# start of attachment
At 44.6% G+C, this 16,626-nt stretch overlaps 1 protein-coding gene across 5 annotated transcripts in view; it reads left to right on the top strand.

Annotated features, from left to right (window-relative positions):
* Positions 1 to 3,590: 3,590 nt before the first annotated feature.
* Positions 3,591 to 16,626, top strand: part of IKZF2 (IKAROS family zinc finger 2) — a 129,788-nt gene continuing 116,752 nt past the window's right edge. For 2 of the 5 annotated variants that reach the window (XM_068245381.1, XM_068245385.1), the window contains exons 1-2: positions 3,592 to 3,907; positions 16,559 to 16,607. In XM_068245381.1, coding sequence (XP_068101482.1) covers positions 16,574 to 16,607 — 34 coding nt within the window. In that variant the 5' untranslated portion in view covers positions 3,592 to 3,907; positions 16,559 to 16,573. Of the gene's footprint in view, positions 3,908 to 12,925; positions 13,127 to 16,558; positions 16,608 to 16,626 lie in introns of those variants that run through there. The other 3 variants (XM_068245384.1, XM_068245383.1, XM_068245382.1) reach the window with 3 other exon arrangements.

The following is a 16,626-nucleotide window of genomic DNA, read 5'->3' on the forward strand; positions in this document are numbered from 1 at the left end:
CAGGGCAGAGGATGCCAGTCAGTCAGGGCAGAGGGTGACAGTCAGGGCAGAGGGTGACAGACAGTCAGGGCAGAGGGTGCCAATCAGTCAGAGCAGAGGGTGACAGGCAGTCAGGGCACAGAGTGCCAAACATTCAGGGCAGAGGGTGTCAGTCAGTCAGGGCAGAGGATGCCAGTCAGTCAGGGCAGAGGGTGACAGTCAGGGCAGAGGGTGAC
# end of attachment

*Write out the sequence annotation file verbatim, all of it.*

At 44.6% G+C, this 16,626-nt stretch overlaps 1 protein-coding gene across 5 annotated transcripts in view; it reads left to right on the top strand.

Annotated features, from left to right (window-relative positions):
* Positions 1 to 3,590: 3,590 nt before the first annotated feature.
* Positions 3,591 to 16,626, top strand: part of IKZF2 (IKAROS family zinc finger 2) — a 129,788-nt gene continuing 116,752 nt past the window's right edge. For 2 of the 5 annotated variants that reach the window (XM_068245381.1, XM_068245385.1), the window contains exons 1-2: positions 3,592 to 3,907; positions 16,559 to 16,607. In XM_068245381.1, coding sequence (XP_068101482.1) covers positions 16,574 to 16,607 — 34 coding nt within the window. In that variant the 5' untranslated portion in view covers positions 3,592 to 3,907; positions 16,559 to 16,573. Of the gene's footprint in view, positions 3,908 to 12,925; positions 13,127 to 16,558; positions 16,608 to 16,626 lie in introns of those variants that run through there. The other 3 variants (XM_068245384.1, XM_068245383.1, XM_068245382.1) reach the window with 3 other exon arrangements.

The following is a 16,626-nucleotide window of genomic DNA, read 5'->3' on the forward strand; positions in this document are numbered from 1 at the left end:
CAGGGCAGAGGATGCCAGTCAGTCAGGGCAGAGGGTGACAGTCAGGGCAGAGGGTGACAGACAGTCAGGGCAGAGGGTGCCAATCAGTCAGAGCAGAGGGTGACAGGCAGTCAGGGCACAGAGTGCCAAACATTCAGGGCAGAGGGTGTCAGTCAGTCAGGGCAGAGGATGCCAGTCAGTCAGGGCAGAGGGTGACAGTCAGGGCAGAGGGTGAC